NEW YORK (AP) — The politically connected former CEO of a prominent city charity admitted Wednesday he helped steal more than $9 million from the organization in an insurance scheme that authorities linked to campaign contributions.
William Rapfogel pleaded guilty to grand larceny, money laundering and other charges in a case that had rattled city and state political circles.
He formerly led the Metropolitan Council on Jewish Poverty, which has long enjoyed close ties to politicians and has collected more than $26 million in state and city grants in recent years, and his wife is Assembly Speaker Sheldon Silver's chief of staff.
Rapfogel became the executive director of the Met Council, as it is known, in 1992. He soon joined several conspirators in conniving to overcharge the charity for insurance so they could pocket the difference, ultimately splitting more than $9 million over 20 years, Attorney General Eric Schneiderman said.
"I knowingly stole more than $1 million from the Metropolitan Council on Jewish Poverty as part of a scheme in which insurance premiums were inflated," Rapfogel said in court, speaking softly but firmly and wearing a yarmulke.
He used $27,000 of that money to pay a contractor working on his home, and he had more than $400,000 in cash hidden in his home when investigators searched it in August 2013, Schneiderman has said.
Rapfogel, 59, will be sentenced to 3 1/3 years to 10 years in state prison if he pays more than $3 million in restitution. He already has turned over nearly $1.5 million.
Rapfogel's admission came after two other men pleaded guilty to various charges in the scheme; insurance company owner Joseph Ross entered his plea in December, and former Met Council executive director David Cohen entered his plea earlier Wednesday. Former chief financial officer Herbert Friedman is awaiting trial; he hasn't entered any plea.
Together, Rapfogel and others "abused positions of trust to steal millions of dollars from a taxpayer-funded charitable organization, one that is dedicated to serving New York City's poor," Schneiderman said in a statement.
Rapfogel also directed a conspirator at an insurance company to use money reaped from the insurance scam to make donations to candidates Rapfogel believed could help the Met Council, the attorney general said.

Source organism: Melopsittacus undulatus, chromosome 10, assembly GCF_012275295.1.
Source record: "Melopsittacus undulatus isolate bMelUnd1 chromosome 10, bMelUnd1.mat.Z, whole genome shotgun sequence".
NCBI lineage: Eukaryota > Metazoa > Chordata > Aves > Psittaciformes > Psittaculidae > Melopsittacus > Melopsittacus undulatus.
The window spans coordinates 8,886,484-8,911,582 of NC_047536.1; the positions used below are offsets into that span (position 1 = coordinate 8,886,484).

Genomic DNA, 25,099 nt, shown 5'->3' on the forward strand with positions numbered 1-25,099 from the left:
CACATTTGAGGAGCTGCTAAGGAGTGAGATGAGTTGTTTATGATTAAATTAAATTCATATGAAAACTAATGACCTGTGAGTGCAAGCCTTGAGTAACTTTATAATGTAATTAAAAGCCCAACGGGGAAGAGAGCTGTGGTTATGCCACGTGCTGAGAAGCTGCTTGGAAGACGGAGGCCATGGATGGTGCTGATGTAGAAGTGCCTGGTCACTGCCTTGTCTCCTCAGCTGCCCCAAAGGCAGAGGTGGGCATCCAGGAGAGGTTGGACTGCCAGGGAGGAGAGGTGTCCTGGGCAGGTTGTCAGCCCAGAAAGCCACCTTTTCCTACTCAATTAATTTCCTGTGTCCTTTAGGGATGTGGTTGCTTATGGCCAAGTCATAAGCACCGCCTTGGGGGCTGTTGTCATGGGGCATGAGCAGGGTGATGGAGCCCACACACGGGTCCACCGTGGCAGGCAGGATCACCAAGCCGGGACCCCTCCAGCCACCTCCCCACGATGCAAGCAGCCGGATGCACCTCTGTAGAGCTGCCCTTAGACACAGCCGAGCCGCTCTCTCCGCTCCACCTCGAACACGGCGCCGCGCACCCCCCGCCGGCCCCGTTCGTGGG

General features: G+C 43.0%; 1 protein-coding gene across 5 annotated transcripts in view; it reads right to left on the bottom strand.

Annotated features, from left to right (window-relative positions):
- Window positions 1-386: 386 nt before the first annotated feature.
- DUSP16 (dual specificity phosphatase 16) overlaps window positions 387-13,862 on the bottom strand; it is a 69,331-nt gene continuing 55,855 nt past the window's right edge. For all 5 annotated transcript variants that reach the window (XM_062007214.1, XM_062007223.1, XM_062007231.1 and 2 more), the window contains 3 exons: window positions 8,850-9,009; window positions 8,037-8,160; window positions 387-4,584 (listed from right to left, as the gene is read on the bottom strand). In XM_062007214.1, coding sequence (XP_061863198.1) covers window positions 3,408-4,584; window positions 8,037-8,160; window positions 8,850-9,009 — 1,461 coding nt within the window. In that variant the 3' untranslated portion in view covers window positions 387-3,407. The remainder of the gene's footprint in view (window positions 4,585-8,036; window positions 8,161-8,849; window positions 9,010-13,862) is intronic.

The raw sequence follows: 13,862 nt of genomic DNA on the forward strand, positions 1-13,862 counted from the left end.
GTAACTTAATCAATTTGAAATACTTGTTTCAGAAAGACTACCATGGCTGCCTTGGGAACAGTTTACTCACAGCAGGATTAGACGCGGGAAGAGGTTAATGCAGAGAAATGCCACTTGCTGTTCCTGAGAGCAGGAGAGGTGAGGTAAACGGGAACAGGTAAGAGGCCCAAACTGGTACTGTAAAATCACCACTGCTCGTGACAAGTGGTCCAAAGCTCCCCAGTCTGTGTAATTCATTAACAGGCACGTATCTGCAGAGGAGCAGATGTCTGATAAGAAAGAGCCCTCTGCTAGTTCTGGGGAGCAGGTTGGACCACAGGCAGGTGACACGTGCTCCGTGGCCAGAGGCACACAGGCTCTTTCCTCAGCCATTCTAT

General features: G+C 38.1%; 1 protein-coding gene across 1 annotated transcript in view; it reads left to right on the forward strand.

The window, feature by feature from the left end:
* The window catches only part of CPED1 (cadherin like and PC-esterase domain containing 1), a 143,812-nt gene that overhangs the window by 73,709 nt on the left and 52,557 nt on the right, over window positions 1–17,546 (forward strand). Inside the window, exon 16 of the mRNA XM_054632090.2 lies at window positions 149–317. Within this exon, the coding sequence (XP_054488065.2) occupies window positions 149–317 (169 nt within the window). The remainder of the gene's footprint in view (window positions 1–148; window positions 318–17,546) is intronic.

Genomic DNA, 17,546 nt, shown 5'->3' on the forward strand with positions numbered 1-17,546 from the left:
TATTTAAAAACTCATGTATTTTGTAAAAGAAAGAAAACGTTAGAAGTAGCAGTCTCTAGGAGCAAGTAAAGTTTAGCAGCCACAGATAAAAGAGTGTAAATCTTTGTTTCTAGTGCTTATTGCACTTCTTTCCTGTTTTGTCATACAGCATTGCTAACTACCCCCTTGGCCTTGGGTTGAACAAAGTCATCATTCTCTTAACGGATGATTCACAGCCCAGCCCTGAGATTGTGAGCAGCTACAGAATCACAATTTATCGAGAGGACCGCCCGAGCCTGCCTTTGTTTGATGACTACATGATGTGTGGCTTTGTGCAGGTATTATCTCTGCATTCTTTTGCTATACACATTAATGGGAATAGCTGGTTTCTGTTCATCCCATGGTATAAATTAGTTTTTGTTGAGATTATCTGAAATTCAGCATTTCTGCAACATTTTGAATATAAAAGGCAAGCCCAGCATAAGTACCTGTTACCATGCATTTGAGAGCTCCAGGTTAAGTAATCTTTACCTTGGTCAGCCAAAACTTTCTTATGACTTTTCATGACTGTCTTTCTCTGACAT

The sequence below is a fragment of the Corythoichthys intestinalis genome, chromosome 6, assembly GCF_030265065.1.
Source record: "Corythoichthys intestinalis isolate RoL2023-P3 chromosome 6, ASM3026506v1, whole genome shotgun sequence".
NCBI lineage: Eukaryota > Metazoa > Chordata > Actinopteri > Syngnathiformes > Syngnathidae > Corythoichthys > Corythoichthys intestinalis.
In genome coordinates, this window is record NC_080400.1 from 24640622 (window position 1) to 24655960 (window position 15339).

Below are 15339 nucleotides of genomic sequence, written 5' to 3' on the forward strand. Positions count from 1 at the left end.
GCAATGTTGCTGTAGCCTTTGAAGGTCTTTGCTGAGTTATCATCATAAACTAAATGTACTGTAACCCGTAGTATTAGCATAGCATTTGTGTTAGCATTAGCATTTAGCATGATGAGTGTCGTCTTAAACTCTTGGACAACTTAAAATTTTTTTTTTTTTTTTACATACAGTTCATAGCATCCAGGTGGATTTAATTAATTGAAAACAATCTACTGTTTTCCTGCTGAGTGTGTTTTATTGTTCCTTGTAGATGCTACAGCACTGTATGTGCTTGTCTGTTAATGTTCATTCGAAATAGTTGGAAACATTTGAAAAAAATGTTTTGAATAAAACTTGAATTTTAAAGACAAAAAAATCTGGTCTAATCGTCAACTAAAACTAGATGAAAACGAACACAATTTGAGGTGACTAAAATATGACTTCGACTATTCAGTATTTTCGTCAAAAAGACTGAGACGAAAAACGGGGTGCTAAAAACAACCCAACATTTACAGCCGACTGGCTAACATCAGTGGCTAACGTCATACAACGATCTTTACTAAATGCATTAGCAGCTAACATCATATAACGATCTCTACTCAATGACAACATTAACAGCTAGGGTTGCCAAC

Candidates for New York City, state and federal offices received campaign contributions of tens of thousands of dollars from the insurance company owners and employees, Schneiderman has said. He didn't identify the recipients.
After the allegations emerged, several New York City Democratic mayoral candidates decided to return contributions related to the insurance company, mostly received years ago. Among them was now-Mayor Bill de Blasio, whose campaign gave back $1,650 given in the 2009 election cycle.
No official made any connection between the donations and Silver's office. Both Silver and Rapfogel's wife, Judy, have said they knew nothing about Rapfogel's misdeeds.
Rapfogel was fired in August from his $340,000-a-year job, with the charity citing "financial irregularities" and "apparent misconduct."
At the time, he said, "I deeply regret the mistakes I have made" but didn't give specifics.
He was charged the next month, in a case investigated by Schneiderman and state Comptroller Thomas DiNapoli. Both are Democrats.
The Met Council's work includes career counseling, handling donated clothes and installing safety equipment in the homes of the elderly. Its board includes some of New York's most influential Jewish leaders, and its annual legislative breakfast is one of the major events of the political calendar in the city.
The organization didn't immediately respond to a request for comment Wednesday.
In 2012, Rapfogel supported Gov. Andrew Cuomo's order limiting salaries at nonprofit social service agencies, saying there some "bad players" taking advantage of the system. Rapfogel was also a prominent appointment to Schneiderman's Leadership Committee for Nonprofit Revitalization in 2011.
Reach Jennifer Peltz on Twitter @ jennpeltz.